Trump’s defence team gets set to take floor at impeachment trial

Schiff underlines view US president’s privilege cannot ‘hide wrongdoing or criminality’

Senate majority leader Mitch McConnell: president’s legal team is  set to start its allocated 24 hours of speaking time on Saturday morning.  Photograph:  Drew Angerer/Getty

Senate majority leader Mitch McConnell: president’s legal team is set to start its allocated 24 hours of speaking time on Saturday morning. Photograph: Drew Angerer/Getty

 

Counsel representing Donald Trump will begin setting out their opening arguments on Saturday in the impeachment trial of the president, as Democrats made a final push on Friday to convince a handful of Republicans to call witnesses and documents.

The seven Democratic impeachment managers mostly focused on the president’s alleged obstruction of Congress – the second article of impeachment against him – as they argued that Mr Trump should be removed from office .

At the start of the third and final day of opening arguments, Democrat Jason Crow accused Mr Trump of “extortion” by withholding aid to Ukraine in exchange for the government investigating his political rival, Joe Biden. Mr Trump only released the aid “after he got caught”, he said.

Counsel also rebuffed arguments about executive privilege – the notion that presidents have overarching power under the constitution – in anticipation of a strategy likely to be used by Mr Trump’s legal team to defend his actions. “You cannot use executive privilege to hide wrongdoing or criminality or impeachable misconduct,” California Democrat Adam Schiff said.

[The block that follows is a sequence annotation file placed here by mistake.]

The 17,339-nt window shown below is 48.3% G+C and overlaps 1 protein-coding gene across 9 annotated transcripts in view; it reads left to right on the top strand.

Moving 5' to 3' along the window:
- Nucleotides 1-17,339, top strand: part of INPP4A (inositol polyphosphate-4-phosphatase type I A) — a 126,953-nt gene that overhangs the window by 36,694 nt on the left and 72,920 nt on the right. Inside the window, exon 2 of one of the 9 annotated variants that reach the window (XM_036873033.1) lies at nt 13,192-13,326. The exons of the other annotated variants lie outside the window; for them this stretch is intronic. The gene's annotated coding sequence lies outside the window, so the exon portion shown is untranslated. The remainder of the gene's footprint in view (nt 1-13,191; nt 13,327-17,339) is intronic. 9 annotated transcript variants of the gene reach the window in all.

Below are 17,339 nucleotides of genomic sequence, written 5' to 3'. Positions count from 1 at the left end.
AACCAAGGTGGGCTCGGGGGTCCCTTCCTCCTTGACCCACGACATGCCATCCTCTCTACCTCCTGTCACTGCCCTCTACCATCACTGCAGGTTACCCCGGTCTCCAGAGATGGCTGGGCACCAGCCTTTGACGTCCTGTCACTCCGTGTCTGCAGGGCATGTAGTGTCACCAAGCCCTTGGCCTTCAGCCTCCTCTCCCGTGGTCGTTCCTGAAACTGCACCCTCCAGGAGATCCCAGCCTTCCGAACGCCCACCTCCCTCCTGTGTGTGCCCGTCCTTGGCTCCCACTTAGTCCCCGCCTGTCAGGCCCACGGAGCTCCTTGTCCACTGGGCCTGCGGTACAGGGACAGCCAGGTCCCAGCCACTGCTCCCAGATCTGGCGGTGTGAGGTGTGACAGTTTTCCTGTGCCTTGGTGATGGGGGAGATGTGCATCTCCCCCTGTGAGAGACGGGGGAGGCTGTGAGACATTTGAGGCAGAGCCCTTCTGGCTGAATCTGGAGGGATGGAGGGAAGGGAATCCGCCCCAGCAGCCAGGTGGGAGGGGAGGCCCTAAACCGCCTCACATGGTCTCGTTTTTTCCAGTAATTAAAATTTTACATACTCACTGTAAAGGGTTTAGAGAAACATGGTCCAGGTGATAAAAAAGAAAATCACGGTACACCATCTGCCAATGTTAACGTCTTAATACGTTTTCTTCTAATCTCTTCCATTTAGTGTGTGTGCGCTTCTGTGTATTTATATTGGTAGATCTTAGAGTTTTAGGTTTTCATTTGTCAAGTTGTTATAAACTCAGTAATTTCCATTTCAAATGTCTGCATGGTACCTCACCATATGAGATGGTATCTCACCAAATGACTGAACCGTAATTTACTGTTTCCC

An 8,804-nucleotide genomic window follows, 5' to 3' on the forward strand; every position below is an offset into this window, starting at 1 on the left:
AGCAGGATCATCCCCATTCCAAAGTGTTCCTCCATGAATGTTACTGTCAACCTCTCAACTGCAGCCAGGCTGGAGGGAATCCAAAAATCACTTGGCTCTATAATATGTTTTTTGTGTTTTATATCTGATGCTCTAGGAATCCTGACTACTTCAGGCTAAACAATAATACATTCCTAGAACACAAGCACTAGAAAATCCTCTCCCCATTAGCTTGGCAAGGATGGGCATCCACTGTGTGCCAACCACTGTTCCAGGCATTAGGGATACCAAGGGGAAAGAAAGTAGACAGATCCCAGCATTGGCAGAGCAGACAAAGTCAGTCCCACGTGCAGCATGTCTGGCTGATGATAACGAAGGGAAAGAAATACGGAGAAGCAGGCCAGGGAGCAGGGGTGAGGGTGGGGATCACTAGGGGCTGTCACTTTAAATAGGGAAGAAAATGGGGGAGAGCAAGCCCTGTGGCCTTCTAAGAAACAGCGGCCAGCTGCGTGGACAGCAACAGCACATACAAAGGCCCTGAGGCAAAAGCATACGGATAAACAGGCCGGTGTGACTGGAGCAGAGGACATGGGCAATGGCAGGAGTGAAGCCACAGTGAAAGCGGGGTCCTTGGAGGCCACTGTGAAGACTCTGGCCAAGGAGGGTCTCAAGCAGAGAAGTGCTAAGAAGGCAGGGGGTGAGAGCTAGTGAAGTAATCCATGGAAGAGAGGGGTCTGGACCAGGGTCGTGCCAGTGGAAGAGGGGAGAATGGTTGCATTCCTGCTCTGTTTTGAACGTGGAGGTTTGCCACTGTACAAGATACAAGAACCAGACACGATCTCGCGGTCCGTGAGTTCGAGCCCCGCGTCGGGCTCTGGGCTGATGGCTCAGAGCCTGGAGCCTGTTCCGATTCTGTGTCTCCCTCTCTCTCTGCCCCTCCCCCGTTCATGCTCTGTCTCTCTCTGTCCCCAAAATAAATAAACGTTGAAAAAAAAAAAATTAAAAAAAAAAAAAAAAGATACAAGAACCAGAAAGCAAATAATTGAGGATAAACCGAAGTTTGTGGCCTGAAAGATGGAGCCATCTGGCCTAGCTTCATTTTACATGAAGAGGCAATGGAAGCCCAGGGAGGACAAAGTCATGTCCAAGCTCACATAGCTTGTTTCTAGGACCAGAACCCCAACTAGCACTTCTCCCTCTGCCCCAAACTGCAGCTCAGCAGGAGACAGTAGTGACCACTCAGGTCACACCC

The focus will now switch to the president’s legal team, which will begin its allocated 24 hours of speaking time on Saturday morning. The team has three days, excluding Sunday, to make its case, though it is unclear if it will use all its assigned time.

TV ‘death valley’

In a sign that Saturday’s session could be curtailed, Mr Trump tweeted on Friday that he believed Saturdays were “death valley” for television, suggesting that the team might save the bulk of their arguments for Monday and Tuesday.

Mr Trump was impeached last month by the Democratic-controlled House of Representatives over his dealings with Ukraine, specifically his efforts to persuade the Ukrainian government to investigate former vice-president Mr Biden.

Mr Trump is also facing new questions about his role in a smear campaign against former US ambassador to Ukraine Marie Yovanovitch. ABC reported that a recording appears to capture Mr Trump ordering the diplomat to be fired.

“Get her out tomorrow. I don’t care. Get her out tomorrow. Take her out,” he says to individuals including Lev Parnas, an indicted associate of Mr Trump’s personal lawyer Rudy Giuliani, the network reported.

Witness likelihood

Mr Trump, who addressed a large annual anti-abortion rally in Washington DC on Friday, eviscerated the impeachment process on Twitter. “The Do Nothing Democrats just keep repeating and repeating, over and over again, the same old “stuff” on the Impeachment Hoax,” he tweeted. “They want to use up ALL of their time, even though it is the wrong thing to do. They ought to go back to work for our great American people!”

He also retweeted posts by several Republican senators expressing scepticism about the evidence they have heard so far in the trial.

While most Republicans are expected to vote to acquit Mr Trump, a small group of senators have signalled that they are open to calling witnesses. Speaking on his way to Friday’s session, Lamar Alexander of Tennessee said he would wait until senators had the chance to ask written questions next week before making his decision.

Other senators who may endorse a vote for witnesses and documents to be subpoenaed include Susan Collins of Maine, Utah’s Mitt Romney, and Lisa Murkowski of Alaska.